Operational Target


DEFINITION of 'Operational Target'

Monetary policy objective specified by the Federal Reserve. Operational targets are usually phrased in terms of the changes in the money supply and non-borrowed reserves. These targets are usually reported by the chairman of the Federal Reserve.

BREAKING DOWN 'Operational Target'

Operational targets are reported twice a year to Congress. Projected growth is stated as a range within a fiscal year. The reporting requirements for operational targets are specified in the Full Employment and Balanced Growth Act of 1978.

  1. Monetary Policy

    Monetary policy is the actions of a central bank, currency board ...
  2. Federal Reserve Bank

    The central bank of the United States and the most powerful financial ...
  3. Money Supply

    The entire stock of currency and other liquid instruments in ...
  4. Credit

    1. A contractual agreement in which a borrower receives something ...
  5. Federal Reserve Board - FRB

    The governing body of the Federal Reserve System. The seven members ...
  6. Deficit

    The amount by which a resource falls short of a mark, most often ...
Related Articles
  1. Economics

    What Is Fiscal Policy?

    Learn how governments adjust taxes and spending to moderate the economy.
  2. Active Trading

    Leading Economic Indicators Predict Market Trends

    Leading indicators help investors to predict and react to where the market is headed.
  3. Bonds & Fixed Income

    The Fed's New Tools For Manipulating The Economy

    The economy can be volatile when left to its own devices. Find out how the Fed smoothes things out.
  4. Fundamental Analysis

    What Is the Quantity Theory of Money?

    Take a look at the tenets, assumptions and challenges of monetarism's principal theory.
  5. Economics

    Why the Euro Failed to Become the World's Reserve Currency

    Examine the current state of the U.S. dollar as the world's reserve currency; learn the major reasons why the euro has failed to replace it in that capacity.
  6. Investing Basics

    How to Use Boring CDs to Diversify

    Markets are volatile and are in for more punishment. CDs can help investors earn some interest while they're waiting out the storm.
  7. Investing

    Breaking Down the Federal Reserve's Dual Mandate

    The Fed has been tasked with a dual mandate by Congress to achieve monetary stability. We explain what the dual mandate is and what it means.
  8. Investing News

    Are Stocks Cheap Now? Nope. And Here's Why

    Are stocks cheap right now? Be wary of those who are telling you what you want to hear. Here's why.
  9. Economics

    Should the Fed Be More Worried About Asset Bubbles?

    While the Fed should be concerned that assets bubbles might impact economic stability, monetary policy is not the best tool to mitigate this threat.
  10. Economics

    These Will Be the World's Top Economies in 2020

    Discover the current economic forces that are anticipated to significantly shift the landscape of the world's most powerful economies over the next decade.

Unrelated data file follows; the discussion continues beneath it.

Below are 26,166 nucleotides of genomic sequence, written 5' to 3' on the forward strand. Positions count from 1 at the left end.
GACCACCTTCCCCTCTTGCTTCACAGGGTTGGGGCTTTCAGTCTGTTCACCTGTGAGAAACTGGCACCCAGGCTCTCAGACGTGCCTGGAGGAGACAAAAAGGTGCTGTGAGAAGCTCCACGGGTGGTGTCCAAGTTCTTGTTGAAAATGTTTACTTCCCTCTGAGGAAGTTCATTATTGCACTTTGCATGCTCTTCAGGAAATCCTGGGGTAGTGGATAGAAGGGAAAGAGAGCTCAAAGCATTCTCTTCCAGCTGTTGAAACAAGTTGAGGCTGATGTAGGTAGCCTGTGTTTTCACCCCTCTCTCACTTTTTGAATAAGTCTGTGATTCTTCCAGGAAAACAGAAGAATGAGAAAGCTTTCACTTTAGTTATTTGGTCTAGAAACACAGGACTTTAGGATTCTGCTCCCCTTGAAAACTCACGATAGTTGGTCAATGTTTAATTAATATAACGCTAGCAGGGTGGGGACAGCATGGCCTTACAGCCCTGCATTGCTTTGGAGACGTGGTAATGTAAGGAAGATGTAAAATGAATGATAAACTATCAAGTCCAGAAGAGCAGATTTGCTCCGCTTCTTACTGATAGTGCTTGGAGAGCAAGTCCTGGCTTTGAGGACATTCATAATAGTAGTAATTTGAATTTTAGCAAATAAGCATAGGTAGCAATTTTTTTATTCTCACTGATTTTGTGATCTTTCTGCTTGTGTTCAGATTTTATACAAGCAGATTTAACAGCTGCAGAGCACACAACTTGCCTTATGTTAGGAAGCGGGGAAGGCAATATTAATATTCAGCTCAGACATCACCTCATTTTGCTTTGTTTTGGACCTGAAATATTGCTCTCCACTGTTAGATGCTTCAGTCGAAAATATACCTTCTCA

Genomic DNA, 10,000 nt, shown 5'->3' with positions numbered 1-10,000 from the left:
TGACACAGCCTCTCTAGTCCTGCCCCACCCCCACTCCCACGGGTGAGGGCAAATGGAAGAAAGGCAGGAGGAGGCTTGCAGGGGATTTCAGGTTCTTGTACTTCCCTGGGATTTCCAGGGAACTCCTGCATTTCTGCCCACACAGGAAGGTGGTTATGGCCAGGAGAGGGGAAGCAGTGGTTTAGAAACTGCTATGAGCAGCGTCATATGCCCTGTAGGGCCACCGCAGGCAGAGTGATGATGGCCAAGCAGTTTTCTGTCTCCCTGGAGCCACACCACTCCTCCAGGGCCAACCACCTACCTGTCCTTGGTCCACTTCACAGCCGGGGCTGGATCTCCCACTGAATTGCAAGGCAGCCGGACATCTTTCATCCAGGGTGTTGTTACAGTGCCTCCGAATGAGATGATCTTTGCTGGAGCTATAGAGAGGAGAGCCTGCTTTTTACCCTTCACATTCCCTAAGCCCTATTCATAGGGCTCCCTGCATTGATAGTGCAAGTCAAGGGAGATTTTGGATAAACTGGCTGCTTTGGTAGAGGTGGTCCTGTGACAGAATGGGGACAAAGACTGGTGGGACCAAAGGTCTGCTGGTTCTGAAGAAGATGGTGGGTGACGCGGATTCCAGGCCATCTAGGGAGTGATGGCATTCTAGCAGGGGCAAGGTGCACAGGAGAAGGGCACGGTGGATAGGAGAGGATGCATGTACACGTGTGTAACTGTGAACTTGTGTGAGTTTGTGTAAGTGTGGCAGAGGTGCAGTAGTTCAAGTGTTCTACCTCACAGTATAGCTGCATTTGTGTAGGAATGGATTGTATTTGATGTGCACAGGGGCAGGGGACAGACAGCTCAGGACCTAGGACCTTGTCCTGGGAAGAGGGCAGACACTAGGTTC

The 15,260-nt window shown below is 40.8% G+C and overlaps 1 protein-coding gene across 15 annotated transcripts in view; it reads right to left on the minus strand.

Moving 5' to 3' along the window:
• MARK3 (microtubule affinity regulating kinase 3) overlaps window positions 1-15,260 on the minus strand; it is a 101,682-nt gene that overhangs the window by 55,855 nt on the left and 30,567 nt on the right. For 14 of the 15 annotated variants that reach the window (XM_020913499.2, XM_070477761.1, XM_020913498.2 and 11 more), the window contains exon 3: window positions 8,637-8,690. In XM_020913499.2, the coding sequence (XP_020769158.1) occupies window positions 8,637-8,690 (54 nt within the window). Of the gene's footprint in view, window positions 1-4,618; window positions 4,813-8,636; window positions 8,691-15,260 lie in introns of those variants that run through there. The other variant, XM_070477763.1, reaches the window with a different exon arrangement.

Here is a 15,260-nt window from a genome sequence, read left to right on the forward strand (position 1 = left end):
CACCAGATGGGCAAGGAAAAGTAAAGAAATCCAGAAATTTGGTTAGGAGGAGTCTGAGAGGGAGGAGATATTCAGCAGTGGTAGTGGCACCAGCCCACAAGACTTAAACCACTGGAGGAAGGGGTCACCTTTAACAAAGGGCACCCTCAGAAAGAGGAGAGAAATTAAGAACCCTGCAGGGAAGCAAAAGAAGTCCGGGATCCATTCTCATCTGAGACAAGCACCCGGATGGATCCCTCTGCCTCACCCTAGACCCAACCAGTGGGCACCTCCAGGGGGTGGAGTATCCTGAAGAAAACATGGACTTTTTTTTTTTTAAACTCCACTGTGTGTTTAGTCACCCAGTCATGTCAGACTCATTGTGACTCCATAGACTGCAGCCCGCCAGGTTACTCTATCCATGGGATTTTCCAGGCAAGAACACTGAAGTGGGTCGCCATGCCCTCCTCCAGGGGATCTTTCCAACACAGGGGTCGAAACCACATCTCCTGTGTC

1. How do open market operations affect the U.S. money supply?

    Formulating a country's monetary policy is extremely important when it comes to promoting sustainable economic growth. More ... Read Full Answer >>
  2. Who decides to print money in Russia?

    The Central Bank of the Russian Federation (CBRF), like its peers in most countries, is the governmental entity responsible ... Read Full Answer >>
  3. Who decides to print money in Canada?

    In Canada, new money comes from two places: the Bank of Canada (BOC) and chartered banks such as the Toronto Dominion Bank ... Read Full Answer >>
  4. Who decides when to print money in India?

    The Reserve Bank of India, or RBI, manages currency in India. The bank's additional responsibilities include regulating the ... Read Full Answer >>
  5. Is Japan an emerging market economy?

    Japan is not an emerging market economy. Emerging market economies are characterized by low per capita incomes, poor infrastructure ... Read Full Answer >>
  6. How is the Federal Reserve audited?

    Contrary to conventional wisdom, the Federal Reserve is extensively audited. Politicians on the left and right of a populist ... Read Full Answer >>

You May Also Like

Hot Definitions
  1. Section 1231 Property

    A tax term relating to depreciable business property that has been held for over a year. Section 1231 property includes buildings, ...
  2. Term Deposit

    A deposit held at a financial institution that has a fixed term, and guarantees return of principal.
  3. Zero-Sum Game

    A situation in which one person’s gain is equivalent to another’s loss, so that the net change in wealth or benefit is zero. ...
  4. Capitalization Rate

    The rate of return on a real estate investment property based on the income that the property is expected to generate.
  5. Gross Profit

    A company's total revenue (equivalent to total sales) minus the cost of goods sold. Gross profit is the profit a company ...
  6. Revenue

    The amount of money that a company actually receives during a specific period, including discounts and deductions for returned ...
Trading Center
You are using adblocking software

Want access to all of Investopedia? Add us to your “whitelist”
so you'll never miss a feature!